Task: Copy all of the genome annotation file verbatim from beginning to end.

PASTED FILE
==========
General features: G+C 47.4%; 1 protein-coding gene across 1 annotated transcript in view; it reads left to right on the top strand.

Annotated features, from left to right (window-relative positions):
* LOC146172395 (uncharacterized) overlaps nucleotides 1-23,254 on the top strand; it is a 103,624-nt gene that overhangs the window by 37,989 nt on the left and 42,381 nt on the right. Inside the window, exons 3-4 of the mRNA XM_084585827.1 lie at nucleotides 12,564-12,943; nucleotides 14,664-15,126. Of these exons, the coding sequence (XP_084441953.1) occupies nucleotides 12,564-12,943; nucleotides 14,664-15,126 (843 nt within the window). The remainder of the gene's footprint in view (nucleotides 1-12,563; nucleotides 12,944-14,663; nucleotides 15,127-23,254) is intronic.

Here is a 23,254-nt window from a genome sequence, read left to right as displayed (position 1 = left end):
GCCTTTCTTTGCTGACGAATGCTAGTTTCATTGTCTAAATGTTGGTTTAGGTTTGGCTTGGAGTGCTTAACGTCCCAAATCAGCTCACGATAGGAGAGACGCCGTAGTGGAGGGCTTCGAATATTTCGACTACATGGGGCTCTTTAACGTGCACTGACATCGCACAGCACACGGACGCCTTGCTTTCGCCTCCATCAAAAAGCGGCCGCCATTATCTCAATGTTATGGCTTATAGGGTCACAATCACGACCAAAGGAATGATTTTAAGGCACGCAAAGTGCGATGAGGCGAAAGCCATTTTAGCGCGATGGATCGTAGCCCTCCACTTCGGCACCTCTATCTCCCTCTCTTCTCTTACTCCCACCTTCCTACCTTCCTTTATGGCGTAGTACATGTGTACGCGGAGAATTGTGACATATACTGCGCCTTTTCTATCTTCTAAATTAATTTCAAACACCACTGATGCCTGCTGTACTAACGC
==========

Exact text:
General features: G+C 47.4%; 1 protein-coding gene across 1 annotated transcript in view; it reads left to right on the top strand.

Annotated features, from left to right (window-relative positions):
* LOC146172395 (uncharacterized) overlaps nucleotides 1-23,254 on the top strand; it is a 103,624-nt gene that overhangs the window by 37,989 nt on the left and 42,381 nt on the right. Inside the window, exons 3-4 of the mRNA XM_084585827.1 lie at nucleotides 12,564-12,943; nucleotides 14,664-15,126. Of these exons, the coding sequence (XP_084441953.1) occupies nucleotides 12,564-12,943; nucleotides 14,664-15,126 (843 nt within the window). The remainder of the gene's footprint in view (nucleotides 1-12,563; nucleotides 12,944-14,663; nucleotides 15,127-23,254) is intronic.

Here is a 23,254-nt window from a genome sequence, read left to right as displayed (position 1 = left end):
GCCTTTCTTTGCTGACGAATGCTAGTTTCATTGTCTAAATGTTGGTTTAGGTTTGGCTTGGAGTGCTTAACGTCCCAAATCAGCTCACGATAGGAGAGACGCCGTAGTGGAGGGCTTCGAATATTTCGACTACATGGGGCTCTTTAACGTGCACTGACATCGCACAGCACACGGACGCCTTGCTTTCGCCTCCATCAAAAAGCGGCCGCCATTATCTCAATGTTATGGCTTATAGGGTCACAATCACGACCAAAGGAATGATTTTAAGGCACGCAAAGTGCGATGAGGCGAAAGCCATTTTAGCGCGATGGATCGTAGCCCTCCACTTCGGCACCTCTATCTCCCTCTCTTCTCTTACTCCCACCTTCCTACCTTCCTTTATGGCGTAGTACATGTGTACGCGGAGAATTGTGACATATACTGCGCCTTTTCTATCTTCTAAATTAATTTCAAACACCACTGATGCCTGCTGTACTAACGC